I have just finished learning the beginner version of Over The Rainbow published on the PianoGroove website (Arranged by Hayden - included in its own lesson video). And… I want to create/play a slightly different ending, like I have heard in other recordings of this song.
Essentially, after the 3rd A section I want to go back to the First part of the B section (Eb to Fm), and then walk slowly up in a jazzy way back to a final Eb to end (“why, oh why can’t I”).
It seems like I would just play Fm, Gm7, Abmaj7, and then create final tension with a Bb7(b9) before finishing on a final Eb chord. However, I thought I would see if anyone has a man alternative suggestion for me to end with some other really nice chord extensions for these chords other than the relatively simple chord version I have listed to make the ending even more special, textured and dramatic. All suggestions are welcome! Thanks!
I’ve also created a light up keyboard. The audio quality is not great because it’s recording the audio from my laptop speakers, but the keyboard visual should help to convey the voicings. This is at 80% speed:
Wow! First, thank you so much Hayden. You are such an unbelievably talented and creative musician who is very generously shares your creative ideas with this community, and we are incredibly blessed to have the opportunity to learn in such a wonderful environment.
After just a few short weeks (thanks to the wonderful and very-easy-to-assimilate PianoGroove content/videos), I am already playing some absolutely beautiful arrangements of a few jazz standards like this one.
The suggestions you have provided are incredibly creative! I will look for ways to embed these ideas into my playing…
For Over the Rainbow, I was hoping to identifyjust a few chords with extended voicings…following an ending similar to the Judy Garland-version I just posted. I know it’s a much more simple way to approach the ending, but I am trying to pace myself with my learning to not go too far too soon (and get frustrated). Thanks again for taking the time to prepare such a wonderful and creative response! Jonathan
Great to hear on progress Jonathan! Applying the theory in context of jazz standards is a surefire way to see rapid improvement.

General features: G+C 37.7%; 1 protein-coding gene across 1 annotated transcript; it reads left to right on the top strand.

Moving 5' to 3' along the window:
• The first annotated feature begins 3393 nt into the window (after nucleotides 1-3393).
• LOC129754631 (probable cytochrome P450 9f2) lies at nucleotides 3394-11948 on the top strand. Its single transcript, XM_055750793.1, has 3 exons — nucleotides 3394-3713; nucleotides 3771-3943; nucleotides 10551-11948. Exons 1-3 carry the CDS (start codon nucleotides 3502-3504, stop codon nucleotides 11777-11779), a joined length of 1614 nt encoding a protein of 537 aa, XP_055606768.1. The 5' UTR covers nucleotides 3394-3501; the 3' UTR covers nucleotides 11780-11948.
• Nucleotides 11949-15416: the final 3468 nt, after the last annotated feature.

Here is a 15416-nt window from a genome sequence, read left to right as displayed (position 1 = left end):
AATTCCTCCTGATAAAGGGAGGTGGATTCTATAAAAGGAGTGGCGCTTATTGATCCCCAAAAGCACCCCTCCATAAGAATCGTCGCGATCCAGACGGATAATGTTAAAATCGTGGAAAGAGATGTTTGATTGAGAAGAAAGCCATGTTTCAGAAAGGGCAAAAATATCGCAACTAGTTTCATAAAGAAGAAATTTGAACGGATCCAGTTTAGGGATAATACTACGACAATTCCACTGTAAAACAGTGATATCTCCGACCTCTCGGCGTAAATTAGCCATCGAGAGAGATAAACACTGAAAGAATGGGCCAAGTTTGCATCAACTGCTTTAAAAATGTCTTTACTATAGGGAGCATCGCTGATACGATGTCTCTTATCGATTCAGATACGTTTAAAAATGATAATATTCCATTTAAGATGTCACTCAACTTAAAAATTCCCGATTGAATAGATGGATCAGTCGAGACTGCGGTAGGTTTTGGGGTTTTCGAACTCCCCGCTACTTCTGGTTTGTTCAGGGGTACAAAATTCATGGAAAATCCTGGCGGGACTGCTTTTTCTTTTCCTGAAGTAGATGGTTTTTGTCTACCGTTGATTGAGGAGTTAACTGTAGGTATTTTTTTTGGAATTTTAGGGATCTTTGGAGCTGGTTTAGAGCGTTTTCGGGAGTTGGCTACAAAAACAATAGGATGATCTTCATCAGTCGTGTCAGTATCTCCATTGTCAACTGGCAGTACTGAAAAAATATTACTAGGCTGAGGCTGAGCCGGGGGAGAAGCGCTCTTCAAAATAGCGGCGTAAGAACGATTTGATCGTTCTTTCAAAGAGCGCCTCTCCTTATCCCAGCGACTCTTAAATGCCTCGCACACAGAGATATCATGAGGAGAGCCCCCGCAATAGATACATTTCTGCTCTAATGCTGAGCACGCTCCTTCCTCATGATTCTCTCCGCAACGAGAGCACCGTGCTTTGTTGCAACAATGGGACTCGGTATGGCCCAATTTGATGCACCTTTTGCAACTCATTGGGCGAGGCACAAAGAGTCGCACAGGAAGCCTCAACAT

It’s brilliant that you are taking inspiration from recordings like this. That’s exactly how we develop our own personal style when playing jazz. Take little nuggets from recordings and over time it will mould your sound and the way you play.
Your ending based on Judy Garland’s version sounds great. You are correct that she is walking up diatonically to end the tune. Her version is in Ab Major so again great that you have transposed/applied this to the key of Eb Major
If we wanted to keep that ascending melody line of Ab-Bb-C-D-Eb intact, here is something that springs to mind to jazz it up a little:
I have kept the ascending diatonic melody intact and built a 13sus chord under each note. I play Ab13sus, Bb13sus, C13sus, D13sus. For each voicing I play the root and b7 in my left hand, and then a minor 7th chord built from the 2 or 9 in my right hand.
When I get to the final note (Eb) I play an Ebdim7 chord which can be used to delay the resolution to the Ebmaj7 chord. When I do resolve, I actually play an Ebmaj9 and finally hit an Eb in the lower register to finish.
For any 251 progression, we can replace the ii-7 chord with the V7sus4. The F-7 and Bb7sus contain many of the same notes.
Then for the Ebmaj7#11, this is a reharmonisation for E7 which is the tritone substitute of Bb7.
Instead of F-7 / Bb7 / Ebmaj7, we can play the tritone sub F-7 / E7 / Ebmaj7
But we replaced that E7 with an Emaj7. This works nicely because we are resolving to a major chord, it sounds nice to fall into it with a major chord. It’s also not what the listener is expecting so it piques the ears and arouses a sense of curiosity.
To finish, perhaps the most important point is the same melody note is held across all chords which makes is interesting to me:
Over Bb13, the melody note Bb is the root.
Over Emaj7, the melody note Bb is the #11 which again adds to that mysterious and surprising quality. For me that is the most important chord.
And of course over Ebma7, Bb is the 5th.
If this doesn’t make sense now, check out the course on chord substituion which contains all of the relevant theory: